For period entrance or internal doors, restoration of wood is a vital part of any renovation project. You may need to learn how to restore a wooden door for a listed office or commercial building, or for a Victorian domestic property. A well restored doorway can have a huge impact in how visitors or residents experience that property. We all know that first impressions count, and the door is the first part of any building that is witnessed at close quarters. In this way, attention to detail is paramount. It’s not just appearance but weight and texture that creates the impact of a door.
Where’s the door?
Firstly, there are different aspects to consider for internal and external doors. Obviously, external doors require more layers of protection as they are exposed to weather and a wide variation of temperatures. Aesthetically, internal doors demand a balance of decorative concept. The doors, surrounds and skirting need to be consistent throughout a building whilst still complementing the decor of each room.
Removing a Door
When the door is removed from its frame it should be treated while laying flat. Protect the floor and keep the door elevated by placing it on a pair of trestles or similar.
The first thing to do with your door is to remove everything that is attached to it. Clearly, external doors have more furniture than internal, with letter box, numbering, and knocker, to consider as well as handles and roses.
Don’t forget the hinges themselves, and internal latches or locks. To fully restore a wooden door, it must be entirely stripped back, and all those bits of paint that are caught around latch plates will cause an issue if not removed with the rest of the surfaces.
As part of the preparation process, stripping a door back is an oft avoided aspect of how to restore a wooden door. At HL Decorating we know how important thorough preparation is, and we can’t emphasise enough how this can impact your finished wooden door.
Ensure that you protect any glass panels with masking tape. The tape should completely cover the glass so that it is not damaged by any stripping materials.
For period features such as wooden doors, there is always a risk that layers of paint could contain lead. If there is any chance of this, the safest option is to appoint a specialist decorator. A professional tradesman can arrange for the doors to be chemically stripped or dipped with the correct safety precautions.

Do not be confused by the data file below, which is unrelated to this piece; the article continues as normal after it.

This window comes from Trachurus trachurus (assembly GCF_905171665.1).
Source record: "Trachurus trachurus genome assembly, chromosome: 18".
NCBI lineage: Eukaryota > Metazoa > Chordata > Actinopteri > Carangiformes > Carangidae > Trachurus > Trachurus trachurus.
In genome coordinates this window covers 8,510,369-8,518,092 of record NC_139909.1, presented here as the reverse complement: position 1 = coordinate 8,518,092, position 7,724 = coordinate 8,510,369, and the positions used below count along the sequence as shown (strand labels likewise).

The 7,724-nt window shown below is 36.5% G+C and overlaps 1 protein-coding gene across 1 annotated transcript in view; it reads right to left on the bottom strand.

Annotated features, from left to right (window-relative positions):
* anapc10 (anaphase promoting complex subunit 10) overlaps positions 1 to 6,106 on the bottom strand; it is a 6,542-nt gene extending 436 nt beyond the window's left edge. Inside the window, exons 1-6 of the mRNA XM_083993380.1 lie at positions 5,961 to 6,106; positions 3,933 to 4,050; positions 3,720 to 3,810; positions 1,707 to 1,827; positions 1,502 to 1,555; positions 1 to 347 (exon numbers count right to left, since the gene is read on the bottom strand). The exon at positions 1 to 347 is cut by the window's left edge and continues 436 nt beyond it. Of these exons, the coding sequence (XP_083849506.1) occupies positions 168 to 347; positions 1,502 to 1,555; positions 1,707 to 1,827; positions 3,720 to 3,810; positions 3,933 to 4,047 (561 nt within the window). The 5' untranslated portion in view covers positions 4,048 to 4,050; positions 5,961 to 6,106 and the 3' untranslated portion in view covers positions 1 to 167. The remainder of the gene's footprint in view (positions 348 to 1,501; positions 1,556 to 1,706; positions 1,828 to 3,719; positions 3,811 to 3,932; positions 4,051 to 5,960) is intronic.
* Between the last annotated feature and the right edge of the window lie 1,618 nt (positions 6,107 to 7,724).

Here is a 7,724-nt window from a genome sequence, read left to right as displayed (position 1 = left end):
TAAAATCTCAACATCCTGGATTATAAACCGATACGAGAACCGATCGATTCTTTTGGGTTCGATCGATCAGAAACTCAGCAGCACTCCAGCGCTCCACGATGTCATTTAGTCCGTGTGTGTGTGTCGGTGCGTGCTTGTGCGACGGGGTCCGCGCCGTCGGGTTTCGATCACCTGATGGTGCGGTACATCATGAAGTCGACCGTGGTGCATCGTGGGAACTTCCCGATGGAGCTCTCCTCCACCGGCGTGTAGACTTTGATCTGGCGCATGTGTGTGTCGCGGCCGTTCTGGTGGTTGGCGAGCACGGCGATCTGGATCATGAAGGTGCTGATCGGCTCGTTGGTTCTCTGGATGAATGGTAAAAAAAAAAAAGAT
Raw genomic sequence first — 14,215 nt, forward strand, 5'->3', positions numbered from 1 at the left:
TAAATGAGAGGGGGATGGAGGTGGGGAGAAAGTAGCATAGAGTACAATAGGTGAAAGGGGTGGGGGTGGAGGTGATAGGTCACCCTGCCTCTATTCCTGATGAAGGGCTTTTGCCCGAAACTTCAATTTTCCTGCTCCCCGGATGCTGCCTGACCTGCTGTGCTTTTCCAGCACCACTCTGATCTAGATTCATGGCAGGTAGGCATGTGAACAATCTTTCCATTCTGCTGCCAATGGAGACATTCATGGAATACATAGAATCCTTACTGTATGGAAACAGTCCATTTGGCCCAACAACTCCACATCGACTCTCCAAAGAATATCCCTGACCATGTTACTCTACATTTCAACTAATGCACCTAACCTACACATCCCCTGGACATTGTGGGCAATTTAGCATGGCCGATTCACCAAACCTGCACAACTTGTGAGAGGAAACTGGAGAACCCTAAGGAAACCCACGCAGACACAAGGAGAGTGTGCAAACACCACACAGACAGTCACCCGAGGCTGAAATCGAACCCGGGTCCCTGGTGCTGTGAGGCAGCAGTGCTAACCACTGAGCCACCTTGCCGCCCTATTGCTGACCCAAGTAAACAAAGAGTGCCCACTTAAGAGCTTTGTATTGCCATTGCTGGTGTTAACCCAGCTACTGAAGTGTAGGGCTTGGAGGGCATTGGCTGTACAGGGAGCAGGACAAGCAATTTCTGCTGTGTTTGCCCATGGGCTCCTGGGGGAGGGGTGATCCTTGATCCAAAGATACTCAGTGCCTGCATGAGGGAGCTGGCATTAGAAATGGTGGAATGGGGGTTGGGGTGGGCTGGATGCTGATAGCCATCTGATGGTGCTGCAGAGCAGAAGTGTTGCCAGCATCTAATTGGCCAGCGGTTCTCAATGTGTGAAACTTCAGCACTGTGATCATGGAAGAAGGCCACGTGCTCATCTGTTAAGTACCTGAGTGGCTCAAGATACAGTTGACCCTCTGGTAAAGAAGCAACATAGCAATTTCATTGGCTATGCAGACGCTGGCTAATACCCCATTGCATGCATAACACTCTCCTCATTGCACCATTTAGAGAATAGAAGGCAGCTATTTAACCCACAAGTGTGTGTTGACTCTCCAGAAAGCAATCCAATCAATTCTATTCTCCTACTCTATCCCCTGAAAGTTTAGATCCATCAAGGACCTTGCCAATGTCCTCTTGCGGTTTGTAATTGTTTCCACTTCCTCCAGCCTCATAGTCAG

When there is definitely no lead paint on wooden doors, you can strip the paint using a scraper and lower grade chemical stripper. The surfaces should then be sanded down to the bare wood. This will ensure there are no unsightly bumps from lingering patches of varnish.
Choose your finish carefully since with each layer, the shade of stain will become deeper. Apply wood stain with a standard paintbrush. It’s important to remove excess as you apply the stain as you can end up with uneven patching.
When you choose to paint your wooden door, ensure that the surface is primed and protected so that your choice of paint adheres to the wood for a durable finish. This is especially important for external doors which are open to the elements.
After staining, don’t forget to apply a top coat. This will help internal doors to weather the frequency of use in a busy thoroughfare. For external doors, a wood finishing varnish will offer UV protection and weatherproofing.
Rehanging the door
Plan before removing the door whether you intend to reinstate the original door furniture. Perhaps you plan to replace it with freshly sourced period features. Alternatively you may want to create a contrasting aesthetic with modern furniture on an ornate door.
When you consider how to restore a wooden door, the main factor is to treat it with care and respect. With years of experience in restoring wooden features, at HL Decorating we know how beautiful well restored wood can be. So contact us to help restore your wooden doors to their former glory!